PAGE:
Freedom: An Introduction
The word "freedom" has been used in a variety of
contexts, meaning something roughly similar but sometimes very confusing. A simple
question when someone says "freedom" is to ask "freedom to do what?".
What are we free to do? And what does it mean that we are free to do it? These are crucial
questions when the word is used to define social institutions, laws, systems of goverment,
education, etc. And the answers can go from somewhat clear to extremely confusing.
In our context, the word has a very specific meaning. We seek
to be free to follow our True Will, both by ourselves and as part of a group (a complex
radio formed of many individual organisms.) Once defined in this way, our purpose becomes
twofold: to be able to find our True Will in any given situation and then to be able to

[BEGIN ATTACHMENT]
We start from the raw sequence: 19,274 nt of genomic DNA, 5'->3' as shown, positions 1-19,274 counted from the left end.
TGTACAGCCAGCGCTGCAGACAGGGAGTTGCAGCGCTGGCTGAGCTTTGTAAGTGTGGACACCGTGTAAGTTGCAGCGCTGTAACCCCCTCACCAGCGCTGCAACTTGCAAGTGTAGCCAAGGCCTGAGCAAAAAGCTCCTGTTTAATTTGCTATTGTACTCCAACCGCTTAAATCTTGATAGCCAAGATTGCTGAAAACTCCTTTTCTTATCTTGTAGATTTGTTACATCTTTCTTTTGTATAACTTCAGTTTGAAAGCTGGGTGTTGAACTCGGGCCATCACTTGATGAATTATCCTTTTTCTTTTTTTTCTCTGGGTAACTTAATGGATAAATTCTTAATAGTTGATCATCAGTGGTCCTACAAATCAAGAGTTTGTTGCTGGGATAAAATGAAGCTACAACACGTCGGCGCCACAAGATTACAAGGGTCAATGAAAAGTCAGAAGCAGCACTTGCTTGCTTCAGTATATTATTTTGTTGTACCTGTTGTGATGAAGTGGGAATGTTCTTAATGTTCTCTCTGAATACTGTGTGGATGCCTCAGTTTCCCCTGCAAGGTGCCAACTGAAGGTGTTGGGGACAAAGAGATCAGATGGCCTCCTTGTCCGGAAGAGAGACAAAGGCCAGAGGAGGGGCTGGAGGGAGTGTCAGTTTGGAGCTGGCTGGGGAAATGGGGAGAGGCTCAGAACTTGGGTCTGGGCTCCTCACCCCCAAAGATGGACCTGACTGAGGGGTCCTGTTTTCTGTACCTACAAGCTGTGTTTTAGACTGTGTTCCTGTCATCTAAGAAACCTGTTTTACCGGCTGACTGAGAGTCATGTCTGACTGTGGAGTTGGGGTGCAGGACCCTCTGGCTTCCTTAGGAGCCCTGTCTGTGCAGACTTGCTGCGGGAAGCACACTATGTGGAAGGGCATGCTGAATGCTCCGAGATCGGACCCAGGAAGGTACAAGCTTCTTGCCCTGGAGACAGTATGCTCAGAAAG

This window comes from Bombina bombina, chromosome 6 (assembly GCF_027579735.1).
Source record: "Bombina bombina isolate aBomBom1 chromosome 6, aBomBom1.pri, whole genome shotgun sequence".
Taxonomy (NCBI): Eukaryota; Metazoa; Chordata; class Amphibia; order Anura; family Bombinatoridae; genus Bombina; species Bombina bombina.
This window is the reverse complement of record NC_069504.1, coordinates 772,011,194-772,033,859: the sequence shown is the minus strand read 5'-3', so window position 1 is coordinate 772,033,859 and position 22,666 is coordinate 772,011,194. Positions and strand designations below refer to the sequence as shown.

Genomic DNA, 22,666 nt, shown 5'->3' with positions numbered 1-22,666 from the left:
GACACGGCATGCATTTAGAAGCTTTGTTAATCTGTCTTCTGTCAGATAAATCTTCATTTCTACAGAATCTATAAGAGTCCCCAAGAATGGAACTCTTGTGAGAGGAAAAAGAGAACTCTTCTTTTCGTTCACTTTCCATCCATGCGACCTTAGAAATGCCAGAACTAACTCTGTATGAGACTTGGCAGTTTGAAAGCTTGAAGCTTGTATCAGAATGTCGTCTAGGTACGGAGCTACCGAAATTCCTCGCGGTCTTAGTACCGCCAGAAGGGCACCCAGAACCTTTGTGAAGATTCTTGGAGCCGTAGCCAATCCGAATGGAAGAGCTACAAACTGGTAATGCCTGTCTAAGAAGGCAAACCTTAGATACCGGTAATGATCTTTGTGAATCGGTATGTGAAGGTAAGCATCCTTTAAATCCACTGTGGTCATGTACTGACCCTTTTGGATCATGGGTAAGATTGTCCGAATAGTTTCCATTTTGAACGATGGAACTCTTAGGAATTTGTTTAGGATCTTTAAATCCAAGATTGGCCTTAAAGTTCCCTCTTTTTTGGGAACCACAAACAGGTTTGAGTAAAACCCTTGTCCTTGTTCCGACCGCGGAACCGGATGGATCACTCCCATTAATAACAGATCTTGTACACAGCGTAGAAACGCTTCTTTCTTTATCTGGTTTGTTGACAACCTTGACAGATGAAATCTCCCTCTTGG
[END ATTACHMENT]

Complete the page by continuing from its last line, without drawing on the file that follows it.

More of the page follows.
follow through with what our True Will is asking us to do. Both of these present severe
obstacles for any "normal" contemporary human being.
The first and almost insurmountable obstacle is that we may
be under the impression that we already know what our True Will is and that we already
know how to follow it. This may be true. If it is, and you know it is, then you have no
need to work on any of this. But, in all probability, it isn't true and then your belief
that you have something that you don't have can prevent you from ever obtaining it!
To get a grasp of what we are talking about, we begin by
exploring the "mood of freedom". Once we can savor it, feel it when it is in the
air, then we can begin to sense when it is there, when it is close and when it is nowhere
to be seen. Until then, it will remain a strange concept attached only to thoughts
and rationalizations, with no reality of its own.